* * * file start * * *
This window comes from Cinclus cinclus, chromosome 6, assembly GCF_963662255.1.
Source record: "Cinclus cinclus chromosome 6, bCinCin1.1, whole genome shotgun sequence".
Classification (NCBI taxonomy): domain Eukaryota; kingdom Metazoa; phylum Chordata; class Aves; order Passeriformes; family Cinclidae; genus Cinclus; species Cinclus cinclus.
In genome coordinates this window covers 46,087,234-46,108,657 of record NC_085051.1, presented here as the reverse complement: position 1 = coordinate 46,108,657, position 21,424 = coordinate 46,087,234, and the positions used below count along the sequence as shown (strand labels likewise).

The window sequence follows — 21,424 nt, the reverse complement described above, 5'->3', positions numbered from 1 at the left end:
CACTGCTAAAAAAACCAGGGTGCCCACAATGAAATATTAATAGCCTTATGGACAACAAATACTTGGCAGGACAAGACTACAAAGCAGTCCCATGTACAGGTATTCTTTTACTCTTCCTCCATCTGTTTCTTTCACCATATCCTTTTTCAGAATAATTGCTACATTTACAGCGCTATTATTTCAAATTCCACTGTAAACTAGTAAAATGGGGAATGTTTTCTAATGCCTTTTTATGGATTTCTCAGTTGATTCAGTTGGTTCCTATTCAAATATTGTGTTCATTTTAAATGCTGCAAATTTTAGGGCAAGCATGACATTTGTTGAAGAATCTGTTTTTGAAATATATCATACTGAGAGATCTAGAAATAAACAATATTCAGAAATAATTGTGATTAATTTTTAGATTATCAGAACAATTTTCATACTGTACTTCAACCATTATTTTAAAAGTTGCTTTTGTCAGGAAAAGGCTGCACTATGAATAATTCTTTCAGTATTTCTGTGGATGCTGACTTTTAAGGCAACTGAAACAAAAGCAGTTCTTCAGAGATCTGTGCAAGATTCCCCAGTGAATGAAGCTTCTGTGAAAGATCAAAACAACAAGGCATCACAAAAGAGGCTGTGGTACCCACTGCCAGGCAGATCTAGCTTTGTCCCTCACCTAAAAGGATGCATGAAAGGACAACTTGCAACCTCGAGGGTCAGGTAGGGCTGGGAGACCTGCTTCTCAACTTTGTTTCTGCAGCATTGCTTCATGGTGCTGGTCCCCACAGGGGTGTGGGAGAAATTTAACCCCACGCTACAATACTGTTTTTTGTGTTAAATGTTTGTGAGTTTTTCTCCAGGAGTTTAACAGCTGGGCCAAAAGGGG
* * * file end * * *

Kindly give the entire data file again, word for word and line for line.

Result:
This window comes from Cinclus cinclus, chromosome 6, assembly GCF_963662255.1.
Source record: "Cinclus cinclus chromosome 6, bCinCin1.1, whole genome shotgun sequence".
Classification (NCBI taxonomy): domain Eukaryota; kingdom Metazoa; phylum Chordata; class Aves; order Passeriformes; family Cinclidae; genus Cinclus; species Cinclus cinclus.
In genome coordinates this window covers 46,087,234-46,108,657 of record NC_085051.1, presented here as the reverse complement: position 1 = coordinate 46,108,657, position 21,424 = coordinate 46,087,234, and the positions used below count along the sequence as shown (strand labels likewise).

The window sequence follows — 21,424 nt, the reverse complement described above, 5'->3', positions numbered from 1 at the left end:
CACTGCTAAAAAAACCAGGGTGCCCACAATGAAATATTAATAGCCTTATGGACAACAAATACTTGGCAGGACAAGACTACAAAGCAGTCCCATGTACAGGTATTCTTTTACTCTTCCTCCATCTGTTTCTTTCACCATATCCTTTTTCAGAATAATTGCTACATTTACAGCGCTATTATTTCAAATTCCACTGTAAACTAGTAAAATGGGGAATGTTTTCTAATGCCTTTTTATGGATTTCTCAGTTGATTCAGTTGGTTCCTATTCAAATATTGTGTTCATTTTAAATGCTGCAAATTTTAGGGCAAGCATGACATTTGTTGAAGAATCTGTTTTTGAAATATATCATACTGAGAGATCTAGAAATAAACAATATTCAGAAATAATTGTGATTAATTTTTAGATTATCAGAACAATTTTCATACTGTACTTCAACCATTATTTTAAAAGTTGCTTTTGTCAGGAAAAGGCTGCACTATGAATAATTCTTTCAGTATTTCTGTGGATGCTGACTTTTAAGGCAACTGAAACAAAAGCAGTTCTTCAGAGATCTGTGCAAGATTCCCCAGTGAATGAAGCTTCTGTGAAAGATCAAAACAACAAGGCATCACAAAAGAGGCTGTGGTACCCACTGCCAGGCAGATCTAGCTTTGTCCCTCACCTAAAAGGATGCATGAAAGGACAACTTGCAACCTCGAGGGTCAGGTAGGGCTGGGAGACCTGCTTCTCAACTTTGTTTCTGCAGCATTGCTTCATGGTGCTGGTCCCCACAGGGGTGTGGGAGAAATTTAACCCCACGCTACAATACTGTTTTTTGTGTTAAATGTTTGTGAGTTTTTCTCCAGGAGTTTAACAGCTGGGCCAAAAGGGG